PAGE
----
If you were to ask someone what role fungi played in industry, it is likely that they would indicate use of yeasts in brewing, wine making and bread making. This response is probably related to their level of awareness of yeasts in brewing and baking, rather than their understanding of the importance of fungi in industry. Brewing and baking rely upon a simple principle. The basis of current industries has been around for many centuries. Fermentation commonly results in the release of alcohol, but lactate, glycerol and other organic molecules can also be released. The principles are simple and well understood.
In the yeast Saccharomyces cerevisiae the presence of excess glucose represses respiration. In principle, materials rich in sugars (or starches) are then fermented resulting in the production of alcohol.
Alcohol is produced almost invariably by use of Saccharomyces cerevisiae or its close relatives. Ales and wine use S. cerevisiae, lager uses S. carlsbergensis, cider uses S. uvarum, and saki uses S. sake. The yeast hydrolises sugar, commonly sucrose, to pyruvic acid via the Embden-Myerhof-Parnas pathway, and then via acetaldehyde to ethanol. The reaction is exothermic, and unless the heat is dispersed, the reaction is slowed. Further, though up to 50% of sugar can yield alcohol, by weight, the solution rarely goes beyond 15% ethanol, because the fungus is sensitive to high concentrations of ethanol.
Nearly half the wine of the world is produced in Italy, France and Spain. Australia and USA are rapidly increasing production of high quality wines. The main grape used is Vitus vinifera. As the grape berry ripens, the concentration of sugar in the juice increases and acidity (especially malic acid) decreases. After harvest, the grapes are crushed and the juice (must) is either fermented in contact with skins (red wine from dark berries) or without (white wine).
Fresh berries are covered by various microbes, including yeasts. The contaminating microbes are suppressed by addition of sulphur or a compound that releases sulphur dioxide to the must. Alternatively, the must might be sterilised by other means. The starter culture of specifically selected yeasts is then added. The temperature is carefully controlled, and various treatments are used to influence the flavours that develop. After a period, the yeasts sink and the development of complexity is allowed by aging and maturation.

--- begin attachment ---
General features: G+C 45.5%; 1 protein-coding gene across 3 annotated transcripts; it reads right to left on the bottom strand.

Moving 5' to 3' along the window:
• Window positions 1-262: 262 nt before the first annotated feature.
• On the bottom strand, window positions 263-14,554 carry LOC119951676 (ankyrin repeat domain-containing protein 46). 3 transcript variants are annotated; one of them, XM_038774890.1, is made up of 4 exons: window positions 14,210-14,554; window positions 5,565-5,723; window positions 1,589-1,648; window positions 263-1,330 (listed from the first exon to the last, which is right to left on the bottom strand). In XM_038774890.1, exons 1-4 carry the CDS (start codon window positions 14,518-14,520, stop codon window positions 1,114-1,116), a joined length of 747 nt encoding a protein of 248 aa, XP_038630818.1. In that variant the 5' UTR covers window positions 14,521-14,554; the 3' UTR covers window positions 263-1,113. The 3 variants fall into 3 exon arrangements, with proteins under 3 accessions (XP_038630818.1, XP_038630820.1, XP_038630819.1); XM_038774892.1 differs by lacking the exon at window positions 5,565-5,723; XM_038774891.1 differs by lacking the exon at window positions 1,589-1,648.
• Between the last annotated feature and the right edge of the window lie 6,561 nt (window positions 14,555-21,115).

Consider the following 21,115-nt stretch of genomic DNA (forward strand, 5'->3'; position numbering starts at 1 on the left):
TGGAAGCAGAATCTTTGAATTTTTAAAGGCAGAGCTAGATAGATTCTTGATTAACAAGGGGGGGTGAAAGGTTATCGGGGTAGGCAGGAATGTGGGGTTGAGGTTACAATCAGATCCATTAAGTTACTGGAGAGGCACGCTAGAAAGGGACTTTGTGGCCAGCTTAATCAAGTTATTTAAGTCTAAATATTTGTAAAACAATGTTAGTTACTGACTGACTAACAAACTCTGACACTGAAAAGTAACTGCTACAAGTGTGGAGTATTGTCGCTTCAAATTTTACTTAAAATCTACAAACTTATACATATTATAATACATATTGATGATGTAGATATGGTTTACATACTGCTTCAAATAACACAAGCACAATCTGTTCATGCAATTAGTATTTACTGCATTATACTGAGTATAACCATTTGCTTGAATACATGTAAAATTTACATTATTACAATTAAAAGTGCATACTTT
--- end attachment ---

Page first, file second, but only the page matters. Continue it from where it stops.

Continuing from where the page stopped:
Ales and lager use cereal grains, commonly barley, as the basis of fermentation. Grain is dried, then germinated synchronously. The germination process involves release of amylases within the grain. These enzymes are then used to digest the starch of a batch of ground cereals mixed into a mash, resulting in the release of hexoses. The resulting wort is drained off. After various treatments, including addition of hops, the liquid is inoculated with specific yeasts and the mixture fermented for a short period.
Sake is a Japanese beverage made from rice. Steamed rice is inoculated with Aspergillus oryzae to produce koji. Further rice mash is lactic acid fermented using bacteria and yeasts. The mash and koji are mixed and fermented for around 20 days, when the alcohol concentration has reached around 18%. The product is filtered, pasteurised and stored before consumption.
Bread consists of a mixture of flour (usually from cereals especially wheat), with water, salt and sugar, leavened by yeast. Flour is mixed with the remaining ingredients and incubated at about 25 C. The yeast ferments the sugar forming carbon dioxide and alcohol. The released gas causes bubbles to form by elastic extension of gluten (a protein) in the flour. On baking, the alcohol evaporates. The length of leavening, the quantity of gluten in the flour, the constituents of the grain, and the temperature determine the texture and flavour of the bread.
Flour from wheat can be mixed with starch from a variety of sources. For instance, potato and pumpkin have been used successfully mixed with wheat flour to make a different style and flavoured bread.
A variety of foods are fermented before consumption. By far, the largest industries in the west are based around production of alcohol and bread. Fermentation to produce soy sauce and similar products are more likely to be local industries in South East Asia.